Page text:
Canada hosted another World Poker Tour DeepStack during the weekend, and the Main Event was the last one to take place. It required a buy-in of CA$1,650 and wrapped up on Tuesday with Martin Gaudreault-Remillard topping the 686-strong field. He won not only a hefty cash prize (CA$186,600) but also a ticket for the World Poker Tour DeepStacks Championship. The player from Canada was not very successful in playing poker up to this point. In fact, before winning WPTDS Montreal’s Main Event, he only had one live cash recorded back in 2011 of $4,286. However, it seems that he decided to change some things, which resulted in him winning this important event in Canada.
Gaudreault-Remillard was speechless and stated that it was all just incredible. He added that he didn’t play many live tournaments and winning the biggest one he had ever played felt simply awesome. The Main Event consisted of three starting flights and the first 86 players got paid. The guaranteed sum was CA$750,000, but it was surpassed due to the high number of entrants who managed to total almost CA$1 million up for grabs. Some of the players who did not manage to make it to the final table but still got paid are Samuel Gagnon, Mike Leah, and Louis Boutin.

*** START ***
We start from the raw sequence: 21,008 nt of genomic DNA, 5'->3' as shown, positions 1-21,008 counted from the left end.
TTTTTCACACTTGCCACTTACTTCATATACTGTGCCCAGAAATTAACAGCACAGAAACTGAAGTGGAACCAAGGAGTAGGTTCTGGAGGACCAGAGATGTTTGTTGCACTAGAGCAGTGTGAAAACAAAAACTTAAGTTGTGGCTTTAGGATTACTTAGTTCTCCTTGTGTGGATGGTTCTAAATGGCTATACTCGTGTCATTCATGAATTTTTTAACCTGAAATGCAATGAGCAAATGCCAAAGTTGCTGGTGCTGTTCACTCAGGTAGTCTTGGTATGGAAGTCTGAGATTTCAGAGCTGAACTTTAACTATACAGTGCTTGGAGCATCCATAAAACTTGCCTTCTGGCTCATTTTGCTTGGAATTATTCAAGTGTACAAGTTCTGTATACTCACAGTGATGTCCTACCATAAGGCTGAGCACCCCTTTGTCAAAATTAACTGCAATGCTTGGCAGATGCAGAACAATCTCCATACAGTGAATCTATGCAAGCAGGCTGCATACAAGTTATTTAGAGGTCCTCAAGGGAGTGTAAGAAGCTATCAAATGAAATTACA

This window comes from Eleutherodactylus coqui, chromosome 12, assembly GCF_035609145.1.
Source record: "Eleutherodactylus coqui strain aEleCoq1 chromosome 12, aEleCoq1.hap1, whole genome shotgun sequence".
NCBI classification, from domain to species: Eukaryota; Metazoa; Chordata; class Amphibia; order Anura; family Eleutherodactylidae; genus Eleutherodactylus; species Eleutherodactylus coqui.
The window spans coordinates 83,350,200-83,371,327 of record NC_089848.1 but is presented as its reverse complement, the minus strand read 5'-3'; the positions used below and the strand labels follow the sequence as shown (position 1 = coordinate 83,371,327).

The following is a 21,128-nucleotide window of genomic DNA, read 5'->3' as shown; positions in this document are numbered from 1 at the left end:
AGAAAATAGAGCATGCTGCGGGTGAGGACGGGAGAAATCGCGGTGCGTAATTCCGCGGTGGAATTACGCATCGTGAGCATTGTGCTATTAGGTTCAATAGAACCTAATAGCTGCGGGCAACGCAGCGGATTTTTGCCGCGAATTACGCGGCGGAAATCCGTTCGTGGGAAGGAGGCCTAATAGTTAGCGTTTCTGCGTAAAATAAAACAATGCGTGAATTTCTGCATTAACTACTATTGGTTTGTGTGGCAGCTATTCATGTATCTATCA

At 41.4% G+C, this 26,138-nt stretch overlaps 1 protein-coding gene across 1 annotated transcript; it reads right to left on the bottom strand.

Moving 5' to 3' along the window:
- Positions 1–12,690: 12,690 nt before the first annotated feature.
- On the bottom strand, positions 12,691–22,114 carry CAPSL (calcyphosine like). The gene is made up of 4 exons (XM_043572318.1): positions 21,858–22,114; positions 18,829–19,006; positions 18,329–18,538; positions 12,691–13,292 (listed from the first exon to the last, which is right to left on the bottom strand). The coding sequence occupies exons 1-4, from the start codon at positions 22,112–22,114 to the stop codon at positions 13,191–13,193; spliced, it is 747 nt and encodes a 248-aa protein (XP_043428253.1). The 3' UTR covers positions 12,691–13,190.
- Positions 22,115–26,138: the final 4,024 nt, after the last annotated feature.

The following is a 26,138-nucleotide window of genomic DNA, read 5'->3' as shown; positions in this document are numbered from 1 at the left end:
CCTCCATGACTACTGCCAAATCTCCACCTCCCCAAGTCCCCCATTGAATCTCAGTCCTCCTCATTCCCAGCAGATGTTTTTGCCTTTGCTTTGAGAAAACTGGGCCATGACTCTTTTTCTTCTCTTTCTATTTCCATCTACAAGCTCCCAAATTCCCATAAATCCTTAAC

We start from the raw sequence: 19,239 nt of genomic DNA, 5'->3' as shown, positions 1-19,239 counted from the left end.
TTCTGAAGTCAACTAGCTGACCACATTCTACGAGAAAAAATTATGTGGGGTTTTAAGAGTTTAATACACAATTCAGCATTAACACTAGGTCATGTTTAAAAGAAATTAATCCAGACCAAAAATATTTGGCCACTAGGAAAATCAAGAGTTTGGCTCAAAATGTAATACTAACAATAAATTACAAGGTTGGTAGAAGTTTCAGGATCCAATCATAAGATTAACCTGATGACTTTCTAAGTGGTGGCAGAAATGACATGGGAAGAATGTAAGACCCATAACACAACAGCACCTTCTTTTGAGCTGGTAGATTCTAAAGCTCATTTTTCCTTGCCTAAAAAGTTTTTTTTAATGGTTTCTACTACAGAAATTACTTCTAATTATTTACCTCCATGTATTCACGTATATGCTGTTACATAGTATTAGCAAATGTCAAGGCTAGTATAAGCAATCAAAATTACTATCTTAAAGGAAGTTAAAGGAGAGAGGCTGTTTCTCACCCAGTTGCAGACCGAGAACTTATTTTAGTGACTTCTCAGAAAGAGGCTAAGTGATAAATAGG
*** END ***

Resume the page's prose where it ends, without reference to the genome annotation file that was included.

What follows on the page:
The Final Table
The final table consisted of nine players, all of whom are from Canada. The first one to go out in ninth place was Adam Lamers, who was shortly followed by Johnson Penyanseng in eighth. They won CA$18,285 and CA$24,350, respectively. Seventh place was occupied by Mitchel Dredge and sixth by Karim-Olivier Kamal. Dredge won CA$30,595, and Kamal hit the rail with CA$36,940. They were followed to the rail by Leo Leclerc and Daniel Le in fifth and fourth place. Leclerc won CA$46,285, and Le won CA$60,555.
The last player to go out before the heads-up play was Raymond Carter, who managed to win CA$82,670. After that, Julio Cacoilo and Martin Gaudereault-Remillard faced off in the last part of the Main Event. Both players had a solid number of chips that they brought in the heads-up play, but it did not last for long. In fact, Gaudreault-Remillard was quick to take the lead and not to fall for a semi-bluff that Cacoilo tried to pull off. Gaudreault-Remillard had a Jack and nine, while Cacoilo had an Ace and a King. However, the table displayed a Jack, 10, 9, and 5, thus creating a double pair for the winner. Nevertheless, Cacoilo went all in, hoping to discourage his opponent, who won in the end.